The wearing of masks has become compulsory for everyone who wants to protect themselves from the Coronavirus pandemic (or otherwise go out in public). So, as you mull over which type of facial covering to don, consider this. People have worn death masks for centuries. They protect people from diseases, demons, wartime side effects, and to guard against dental injury while playing sports. What’s more, death masks have long played an important role in many cultures since ancient times. Depending on the culture, masks have served myriad purposes. But in most cases, the masks used were anthropomorphic.
Death masks covered the face of the deceased. And their purpose was to honor the one who died. However, people wore masks to help the deceased establish a relationship with the spiritual world. In fact, in some cultures, people used masks to help the spirit of their beloved reach the spiritual world. While for other cultures, the mask helped to protect the deceased by warding off evil spirits.
Death Masks in Ancient Times
Some of the most splendid death masks belonged to Egyptian royalty. However, every corpse in Ancient Egypt wore a mask.
- Egyptians buried Tutankhamen in the 14th century BCE. People made the spectacular death mask out of gold. Today, you can see it in the Egyptian Museum in Cairo.
- People covered the faces of ancient Greeks, Cambodians, and Siamese kings with gold masks before burial. Find one example in a Mycenean tomb, made of beaten gold.
- In ancient Rome, an actor wore a mask resembling the deceased. The mask-cloaked thespian accompanied the funeral cortege to the burial. People preserved the masks as portraits they displayed on special occasions.
Death Masks of the Central and Southern America
- Inca royalty wore golden masks when buried. Whereas lesser-known people were clad with masks made from wood or clay.
- Andean masks have been discovered with moveable parts. One such mask was discovered in the Temple of the Moon at Moche, Peru. It had moveable ears.
- In Mexico, death masks differed from the features of the deceased. They were designed as generic representations of the person who died.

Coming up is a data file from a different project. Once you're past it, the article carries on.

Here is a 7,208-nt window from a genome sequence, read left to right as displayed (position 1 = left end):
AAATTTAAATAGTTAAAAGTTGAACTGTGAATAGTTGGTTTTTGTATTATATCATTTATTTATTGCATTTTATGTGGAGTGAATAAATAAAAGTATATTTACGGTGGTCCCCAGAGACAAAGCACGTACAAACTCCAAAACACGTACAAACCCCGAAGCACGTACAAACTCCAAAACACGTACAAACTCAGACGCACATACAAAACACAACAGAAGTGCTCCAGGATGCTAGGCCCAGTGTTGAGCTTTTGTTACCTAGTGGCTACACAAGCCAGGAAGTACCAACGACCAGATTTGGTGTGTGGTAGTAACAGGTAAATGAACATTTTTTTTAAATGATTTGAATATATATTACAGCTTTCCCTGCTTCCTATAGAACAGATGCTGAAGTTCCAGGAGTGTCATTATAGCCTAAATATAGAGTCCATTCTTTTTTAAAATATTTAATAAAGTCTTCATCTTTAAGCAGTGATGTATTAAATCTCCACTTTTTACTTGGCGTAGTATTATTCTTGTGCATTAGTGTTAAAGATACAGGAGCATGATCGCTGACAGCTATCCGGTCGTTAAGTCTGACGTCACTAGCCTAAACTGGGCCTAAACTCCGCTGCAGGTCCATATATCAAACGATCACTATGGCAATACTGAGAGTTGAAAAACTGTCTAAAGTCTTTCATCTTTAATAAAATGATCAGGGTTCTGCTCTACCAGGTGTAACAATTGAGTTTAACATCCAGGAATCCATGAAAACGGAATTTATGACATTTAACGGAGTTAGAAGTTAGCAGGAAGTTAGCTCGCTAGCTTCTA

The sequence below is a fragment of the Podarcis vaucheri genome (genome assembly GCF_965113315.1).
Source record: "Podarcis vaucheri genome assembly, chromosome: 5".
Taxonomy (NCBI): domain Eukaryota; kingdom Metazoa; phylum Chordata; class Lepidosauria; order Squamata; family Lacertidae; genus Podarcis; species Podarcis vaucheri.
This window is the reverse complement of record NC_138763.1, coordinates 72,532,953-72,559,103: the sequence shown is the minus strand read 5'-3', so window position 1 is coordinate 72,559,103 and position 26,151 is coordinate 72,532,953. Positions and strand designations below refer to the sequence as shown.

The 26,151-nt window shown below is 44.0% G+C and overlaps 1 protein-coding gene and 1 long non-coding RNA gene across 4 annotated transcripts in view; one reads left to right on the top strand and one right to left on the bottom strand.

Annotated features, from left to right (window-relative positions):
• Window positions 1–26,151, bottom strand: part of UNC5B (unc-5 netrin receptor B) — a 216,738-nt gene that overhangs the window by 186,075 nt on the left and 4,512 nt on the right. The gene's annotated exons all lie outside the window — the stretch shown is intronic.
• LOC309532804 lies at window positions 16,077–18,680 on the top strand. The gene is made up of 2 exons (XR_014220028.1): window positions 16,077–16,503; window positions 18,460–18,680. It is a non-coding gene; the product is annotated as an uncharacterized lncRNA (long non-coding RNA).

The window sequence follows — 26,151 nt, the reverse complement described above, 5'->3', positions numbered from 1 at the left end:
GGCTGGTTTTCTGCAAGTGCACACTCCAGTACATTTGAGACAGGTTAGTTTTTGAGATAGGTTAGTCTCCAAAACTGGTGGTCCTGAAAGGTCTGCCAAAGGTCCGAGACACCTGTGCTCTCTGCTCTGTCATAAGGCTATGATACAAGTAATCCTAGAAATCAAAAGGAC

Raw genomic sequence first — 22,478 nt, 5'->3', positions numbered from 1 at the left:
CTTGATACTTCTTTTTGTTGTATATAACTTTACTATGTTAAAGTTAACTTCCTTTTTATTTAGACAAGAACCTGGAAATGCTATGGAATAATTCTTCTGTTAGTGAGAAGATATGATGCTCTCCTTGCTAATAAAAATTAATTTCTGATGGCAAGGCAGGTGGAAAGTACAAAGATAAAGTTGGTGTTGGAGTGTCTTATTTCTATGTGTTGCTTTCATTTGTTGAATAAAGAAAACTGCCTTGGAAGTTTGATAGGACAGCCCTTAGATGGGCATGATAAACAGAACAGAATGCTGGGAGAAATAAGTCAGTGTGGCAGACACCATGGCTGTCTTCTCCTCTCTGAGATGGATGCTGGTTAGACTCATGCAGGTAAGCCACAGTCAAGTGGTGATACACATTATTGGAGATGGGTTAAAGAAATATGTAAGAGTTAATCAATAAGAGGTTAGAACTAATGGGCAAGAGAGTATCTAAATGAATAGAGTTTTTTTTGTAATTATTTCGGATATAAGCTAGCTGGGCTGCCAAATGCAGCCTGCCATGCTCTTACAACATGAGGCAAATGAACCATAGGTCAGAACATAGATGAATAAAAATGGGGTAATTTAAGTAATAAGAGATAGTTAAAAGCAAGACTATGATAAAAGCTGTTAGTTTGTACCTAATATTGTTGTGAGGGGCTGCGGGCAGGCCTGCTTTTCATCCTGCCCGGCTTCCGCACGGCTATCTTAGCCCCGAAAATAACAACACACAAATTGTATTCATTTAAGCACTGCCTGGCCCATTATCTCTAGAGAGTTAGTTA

- The Aztecs had skull masks which were inlaid with turquoise or lignite mosaics. The eye sockets featured pyrites. People either wore or hung them.
Europe in the Middle Ages and Beyond
During the Middle Ages and up to the 18th century, European nobility revived the technique used by the ancient Romans. They cast death masks of the deceased in wax. People finished the masks with painted and applied human hair. They also positioned them on dummies dressed in state regalia for processions, displays, and commemorative ceremonies. The practice of putting a death mask on the deceased continued to be widespread in Europe well into the mid-20th century. These masks were frequently cast in bronze. Many also preserved their images in life masks.
So, the next time you wear your facial covering, consider the fact that you are in good company. In fact, in so doing, you are celebrating a time-honored tradition.
About Foothill Funeral & Cremation Services in Glendora, California
Whether you choose to transport cremains now or hold a memorial or funeral after restrictions are further eased, we would love to help you celebrate your loved one’s life. At Foothill, we will do our best to make sure you can mourn the loss of your loved one in a safe manner. Feel free to contact us now to pre-plan your own memorial or at your time of need (626) 335-0615. Our relationship with United Methodist Church and Sacred Heart provide great places for mourners to host funerals and memorials. However, LA County may limit the number of people who can attend such an event in light of COVID-19. Call today to speak to one of our funeral directors about current options.